"From 1953 to 1987, nearly 1 million military troops and their families were exposed to a cocktail of toxic hazards."
In this Aug. 1, 2018, file photo, housing stands dilapidated and vacant at the former Naval Air Warfare Center in Warminster, Pennsylvania. Credit: Matt Rourke / AP

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Jonathan Sharp serves as chief financial officer for the Environmental Litigation Group PC, a Birmingham, Alabama-based law firm specializing in toxic exposure cases. This column was produced by Progressive Perspectives, which is run by The Progressive magazine and distributed by Tribune News Service.

Since the early 20th century, the U.S. military’s negligent use, storage and disposal of harmful substances on its bases has exposed countless troops to severe health hazards. One example is Camp Lejeune, a Marine Corps base in North Carolina, where toxic contamination went unnoticed for several decades until measures were taken in the mid-1980s. As a result, thousands of veterans and their family members developed life-threatening and debilitating diseases.

Veterans aren’t the only people affected by the military’s careless practices. Contaminated army bases pose a public health threat to surrounding communities, which are often populated by marginalized minority groups. What’s more, service members of color face higher toxic exposure risks due to the lower ranking status to which they are usually relegated.

Camp Lejeune, built during World War II, served as the first base where African American soldiers were trained. During these initial years, these recruits were segregated to Point Montford, a facility located on the base’s marshy northern outskirts. When the military desegregated in the late 1940s, African American Marines were shuffled from Point Montford to other facilities across Camp Lejeune where contamination ran rampant.

From 1953 to 1987, nearly 1 million troops and their families were exposed to a cocktail of toxic hazards from on-site and off-base sources, including notorious carcinogens like per- and polyfluoroalkyl substances, or PFAS, which are commonly known as “forever chemicals.” Despite its notoriety, Camp Lejeune is only one of the more than 700 bases affected by toxic contamination, with grave implications for minority service members.

Although the Department of Defense has acknowledged the extensive issues with toxic contaminants on its installations and has increasingly been addressing them, progress has been lackluster. Only nine of the 50 bases with the highest rates of PFAS contaminants currently have clean-up plans underway. Even more concerning, the Department of Defense found that PFAS from at least 12 bases are contaminating the water supplies in their vicinity and threatening surrounding communities.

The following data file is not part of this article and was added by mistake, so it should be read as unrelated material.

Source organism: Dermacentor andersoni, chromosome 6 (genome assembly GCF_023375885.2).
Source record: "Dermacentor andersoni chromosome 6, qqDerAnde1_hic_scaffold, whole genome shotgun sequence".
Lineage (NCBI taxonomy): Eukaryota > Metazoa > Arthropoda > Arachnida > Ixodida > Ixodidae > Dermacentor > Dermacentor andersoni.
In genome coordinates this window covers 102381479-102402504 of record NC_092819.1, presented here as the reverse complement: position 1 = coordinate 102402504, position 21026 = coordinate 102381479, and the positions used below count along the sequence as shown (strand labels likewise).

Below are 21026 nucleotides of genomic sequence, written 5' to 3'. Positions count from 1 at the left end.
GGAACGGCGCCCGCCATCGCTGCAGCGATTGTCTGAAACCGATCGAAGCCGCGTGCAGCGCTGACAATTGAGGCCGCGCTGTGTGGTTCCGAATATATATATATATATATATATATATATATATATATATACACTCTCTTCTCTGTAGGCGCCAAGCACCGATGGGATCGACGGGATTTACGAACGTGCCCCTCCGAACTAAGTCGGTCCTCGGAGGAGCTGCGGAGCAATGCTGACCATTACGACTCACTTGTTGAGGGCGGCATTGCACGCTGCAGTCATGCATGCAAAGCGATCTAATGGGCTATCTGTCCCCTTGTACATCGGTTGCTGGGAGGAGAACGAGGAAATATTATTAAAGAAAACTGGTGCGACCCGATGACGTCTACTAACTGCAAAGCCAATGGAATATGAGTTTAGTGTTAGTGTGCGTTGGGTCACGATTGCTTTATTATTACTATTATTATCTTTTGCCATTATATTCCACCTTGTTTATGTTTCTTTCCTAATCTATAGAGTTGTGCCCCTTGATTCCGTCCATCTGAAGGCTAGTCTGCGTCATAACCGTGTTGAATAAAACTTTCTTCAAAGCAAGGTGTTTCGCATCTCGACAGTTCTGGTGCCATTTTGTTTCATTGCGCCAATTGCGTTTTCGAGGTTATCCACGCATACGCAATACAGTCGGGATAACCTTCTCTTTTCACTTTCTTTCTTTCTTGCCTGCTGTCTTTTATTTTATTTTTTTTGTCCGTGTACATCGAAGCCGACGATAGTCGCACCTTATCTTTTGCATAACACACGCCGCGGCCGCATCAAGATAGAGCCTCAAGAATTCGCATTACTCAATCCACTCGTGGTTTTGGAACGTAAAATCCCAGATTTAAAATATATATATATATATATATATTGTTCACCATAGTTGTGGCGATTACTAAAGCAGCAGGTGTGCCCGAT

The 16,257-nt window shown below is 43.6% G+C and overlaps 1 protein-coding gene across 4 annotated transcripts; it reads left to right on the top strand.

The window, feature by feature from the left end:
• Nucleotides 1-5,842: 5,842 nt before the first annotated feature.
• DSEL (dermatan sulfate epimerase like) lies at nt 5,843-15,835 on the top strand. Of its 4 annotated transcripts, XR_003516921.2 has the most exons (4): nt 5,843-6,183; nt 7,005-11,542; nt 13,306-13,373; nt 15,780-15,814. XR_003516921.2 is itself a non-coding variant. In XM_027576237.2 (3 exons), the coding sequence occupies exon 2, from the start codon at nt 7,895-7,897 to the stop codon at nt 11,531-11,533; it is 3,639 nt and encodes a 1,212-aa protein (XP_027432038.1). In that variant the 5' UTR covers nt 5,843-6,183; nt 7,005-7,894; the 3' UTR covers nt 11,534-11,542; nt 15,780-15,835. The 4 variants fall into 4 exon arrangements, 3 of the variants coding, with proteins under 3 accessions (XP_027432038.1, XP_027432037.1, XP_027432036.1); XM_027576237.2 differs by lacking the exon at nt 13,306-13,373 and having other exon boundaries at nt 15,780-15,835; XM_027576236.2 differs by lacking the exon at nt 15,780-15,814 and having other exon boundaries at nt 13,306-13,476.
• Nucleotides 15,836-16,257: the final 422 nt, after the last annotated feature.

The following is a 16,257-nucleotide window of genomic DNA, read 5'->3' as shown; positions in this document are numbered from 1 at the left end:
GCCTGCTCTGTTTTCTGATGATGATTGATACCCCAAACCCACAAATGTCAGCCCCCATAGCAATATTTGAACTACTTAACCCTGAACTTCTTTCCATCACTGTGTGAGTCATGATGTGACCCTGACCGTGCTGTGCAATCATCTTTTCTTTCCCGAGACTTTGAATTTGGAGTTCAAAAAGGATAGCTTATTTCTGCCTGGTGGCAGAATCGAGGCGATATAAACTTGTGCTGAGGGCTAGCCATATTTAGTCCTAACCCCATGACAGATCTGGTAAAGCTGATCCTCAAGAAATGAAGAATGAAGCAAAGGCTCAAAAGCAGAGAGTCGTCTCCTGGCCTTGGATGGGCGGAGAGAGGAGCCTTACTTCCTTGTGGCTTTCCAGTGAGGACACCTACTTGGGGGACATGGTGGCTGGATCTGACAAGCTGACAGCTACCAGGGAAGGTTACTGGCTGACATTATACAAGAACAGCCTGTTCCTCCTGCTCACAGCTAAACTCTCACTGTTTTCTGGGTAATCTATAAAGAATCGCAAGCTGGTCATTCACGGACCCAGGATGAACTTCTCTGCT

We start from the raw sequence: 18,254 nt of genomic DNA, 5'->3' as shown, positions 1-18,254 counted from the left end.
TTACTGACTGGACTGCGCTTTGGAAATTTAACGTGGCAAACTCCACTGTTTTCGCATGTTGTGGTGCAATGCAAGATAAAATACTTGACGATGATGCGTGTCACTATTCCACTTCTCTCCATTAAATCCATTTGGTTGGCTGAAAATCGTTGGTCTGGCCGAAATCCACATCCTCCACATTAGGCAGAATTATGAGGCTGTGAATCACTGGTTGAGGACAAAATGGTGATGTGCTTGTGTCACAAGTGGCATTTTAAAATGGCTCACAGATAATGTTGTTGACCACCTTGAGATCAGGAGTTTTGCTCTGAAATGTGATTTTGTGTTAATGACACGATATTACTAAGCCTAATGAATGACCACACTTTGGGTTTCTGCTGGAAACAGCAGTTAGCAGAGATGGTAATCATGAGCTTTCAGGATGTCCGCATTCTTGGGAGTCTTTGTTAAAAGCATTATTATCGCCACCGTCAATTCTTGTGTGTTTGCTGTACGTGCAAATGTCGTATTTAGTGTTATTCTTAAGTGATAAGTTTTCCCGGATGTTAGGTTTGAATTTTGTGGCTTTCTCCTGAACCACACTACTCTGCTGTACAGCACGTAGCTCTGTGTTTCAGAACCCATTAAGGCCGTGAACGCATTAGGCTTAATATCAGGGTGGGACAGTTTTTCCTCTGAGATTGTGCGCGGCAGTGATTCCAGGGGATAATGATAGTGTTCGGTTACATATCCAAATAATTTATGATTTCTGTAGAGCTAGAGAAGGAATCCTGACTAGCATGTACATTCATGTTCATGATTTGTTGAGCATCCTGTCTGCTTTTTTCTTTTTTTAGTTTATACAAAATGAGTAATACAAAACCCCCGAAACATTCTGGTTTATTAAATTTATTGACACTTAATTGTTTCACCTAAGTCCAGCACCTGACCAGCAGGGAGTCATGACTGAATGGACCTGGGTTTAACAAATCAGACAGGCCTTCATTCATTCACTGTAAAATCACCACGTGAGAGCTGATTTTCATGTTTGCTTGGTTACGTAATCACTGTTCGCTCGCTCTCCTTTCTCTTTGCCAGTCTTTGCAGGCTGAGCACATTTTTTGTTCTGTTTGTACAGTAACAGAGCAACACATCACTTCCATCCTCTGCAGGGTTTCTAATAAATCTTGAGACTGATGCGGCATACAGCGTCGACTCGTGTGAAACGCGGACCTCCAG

In other instances, the army’s disregard for public health was far more blatant. During the Trump administration, more than 20 million pounds of toxic PFAS-containing firefighting foam were covertly burned across the country, often near impoverished minority neighborhoods.

Combating environmental racism requires comprehensive legal action that addresses environmental crime at its core. Despite Donald Trump’s reckless mishandling of environmental policy, the United States’ longstanding toxic contaminant issues are a focal point for the Biden administration, whose Justice40 program seeks to direct 40 percent of future climate investments toward at-risk minority communities.

In August, the Honoring Our PACT Act passed with solid bipartisan support and was signed into law, providing veterans and their families affected by toxins on bases like Camp Lejeune with easier access to improved medical benefits and compensation.

Other legal initiatives, such as the Clean Water for Military Families Act and Filthy Fifty Act,  push for increased action to speed up remediation efforts on military bases affected by widespread PFAS contaminants. Most encouraging of all, the EPA recently updated its health advisory recommendations for PFAS compounds, reducing safety limits from 70 parts per trillion to a significantly lower standard that better reflects the risks these ubiquitous contaminants represent.